At CES 2011, I was able to get a glimpse of the future of tablets, netbooks, and laptops. And that? Is probably like the Atrix 4G smartphone which allows you to dock your Android smartphone on an LCD/keyboard combo.
No, but we are not there yet. Even as fast as Tegra 2 processors are, I think it will be another 1-2 years before it can be considered practical. It’s great technology, about a year too early.
BUT, what is interesting is that now tablets, netbooks, and laptops are adopting sliding keyboards that were traditionally used on smartphones like the Droid 2 and G2 Phone as an example.
I think this is a really an awesome idea because it allows your laptop to be used as a tablet touchscreen device and slide out the keyboard only when you really need it, to write long e-mails, work on presentations, or write a long blog post like this one. Certainly, I couldn’t make this type of blog post on a touchscreen device alone, nevermind a smartphone.
One of the highlights of the CES 2011 show was Samsung’s Sliding PC 7, which is a Windows 7 based laptop that allow you to use it as a tablet device (like an iPad) or as a laptop simply by sliding out the keyboard.
Samsung Sliding PC 7 Specs
The Samsung Sliding PC 7 features a 10-inch 1366×768 resolution screen, Intel Atom Oak Trail 1.6-GHz processor, 2GB DDR2 RAM, 1.3MP webcam, and around 9 hours of battery life.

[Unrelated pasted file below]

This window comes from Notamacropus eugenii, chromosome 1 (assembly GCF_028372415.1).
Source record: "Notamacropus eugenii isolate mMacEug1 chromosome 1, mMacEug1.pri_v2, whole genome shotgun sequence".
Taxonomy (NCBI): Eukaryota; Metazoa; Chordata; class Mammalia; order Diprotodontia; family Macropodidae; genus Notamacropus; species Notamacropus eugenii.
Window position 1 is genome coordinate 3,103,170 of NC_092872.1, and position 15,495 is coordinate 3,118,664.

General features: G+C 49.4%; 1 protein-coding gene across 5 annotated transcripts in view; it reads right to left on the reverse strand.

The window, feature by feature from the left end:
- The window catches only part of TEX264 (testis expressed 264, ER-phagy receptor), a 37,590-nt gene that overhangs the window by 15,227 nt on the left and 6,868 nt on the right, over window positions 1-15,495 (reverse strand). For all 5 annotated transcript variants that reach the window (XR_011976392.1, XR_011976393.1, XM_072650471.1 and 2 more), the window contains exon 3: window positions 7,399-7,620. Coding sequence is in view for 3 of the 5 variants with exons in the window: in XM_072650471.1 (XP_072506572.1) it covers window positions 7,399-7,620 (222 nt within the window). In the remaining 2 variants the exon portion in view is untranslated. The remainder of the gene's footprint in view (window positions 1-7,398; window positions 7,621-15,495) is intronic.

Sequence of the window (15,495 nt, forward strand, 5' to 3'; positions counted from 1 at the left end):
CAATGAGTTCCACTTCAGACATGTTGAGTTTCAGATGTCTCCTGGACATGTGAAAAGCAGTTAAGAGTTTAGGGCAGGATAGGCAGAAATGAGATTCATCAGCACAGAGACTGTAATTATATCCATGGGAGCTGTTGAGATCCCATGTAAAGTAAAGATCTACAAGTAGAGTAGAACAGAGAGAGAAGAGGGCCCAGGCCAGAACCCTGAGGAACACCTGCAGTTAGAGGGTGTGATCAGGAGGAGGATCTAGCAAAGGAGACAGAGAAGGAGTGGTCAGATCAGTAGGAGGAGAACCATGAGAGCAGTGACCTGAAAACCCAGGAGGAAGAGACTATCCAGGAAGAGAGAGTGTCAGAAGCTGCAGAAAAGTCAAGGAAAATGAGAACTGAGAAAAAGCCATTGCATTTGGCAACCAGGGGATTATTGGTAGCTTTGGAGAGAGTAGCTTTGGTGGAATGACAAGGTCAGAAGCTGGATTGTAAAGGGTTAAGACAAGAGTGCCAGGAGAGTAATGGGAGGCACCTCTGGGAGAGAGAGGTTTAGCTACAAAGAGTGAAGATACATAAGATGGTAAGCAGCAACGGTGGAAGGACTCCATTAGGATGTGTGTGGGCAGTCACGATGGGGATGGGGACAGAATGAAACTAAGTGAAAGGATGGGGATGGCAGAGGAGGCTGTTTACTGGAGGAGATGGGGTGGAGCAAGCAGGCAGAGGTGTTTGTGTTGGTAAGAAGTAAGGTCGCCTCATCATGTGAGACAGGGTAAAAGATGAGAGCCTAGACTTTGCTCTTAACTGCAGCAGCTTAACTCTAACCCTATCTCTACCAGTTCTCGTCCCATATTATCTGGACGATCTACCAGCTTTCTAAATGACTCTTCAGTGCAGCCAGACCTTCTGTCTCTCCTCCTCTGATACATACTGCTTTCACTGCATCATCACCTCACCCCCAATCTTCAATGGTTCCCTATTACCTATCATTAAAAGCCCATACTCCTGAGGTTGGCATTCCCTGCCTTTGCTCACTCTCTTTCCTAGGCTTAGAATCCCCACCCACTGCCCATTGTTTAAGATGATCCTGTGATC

At 2.18 pounds of weights, this 10-inch sliding beast certainly is lighter than any netbooks out on the market while a bit heavier than tablet-only devices like an iPad.
The Samsung Sliding PC 7 isn’t for everyone, it’s for that niche group of users who are looking for a good marriage between a netbook and a tablet device.
Personally, I don’t like carrying any type of mobile device without a keyboard including my Droid 2 and G2 smartphone, both of which have sliding keyboards. I also have an ASUS Eee PC netbook that is only 3 pounds but the form factor is a bit bulky and I don’t like carrying it with me everywhere.
But this Sliding PC 7 does solve that problem, it’s much lighter/thinner than my ASUS Eee PC netbook and will let me do some mobile blogging anywhere I go.
What it’s definitely not going to do is replace my Intel Core i7 laptop, which I use for 1080P HD video rendering. But for everything else, I think the Sliding PC 7 could be the answer, only if the price is right.
On the other hand, there’s also the ASUS Eee Pad Slider Android tablet that also comes with a keyboard, I am leaning towards that one but I do prefer Windows 7 for Photoshop and other desktop applications which Android cannot fully do (yet).
Still, I think Samsung Sliding PC 7 is a great move on Samsung’s part of innovating their netbook/notebooks. Instead of letting their netbook market die, Samsung has rejuvenated the netbook/tablet design and have got people got excited.
The Samsung Sliding PC 7 should be available in March 2011 in 2 months at around $699 (or I hope around $499 or less).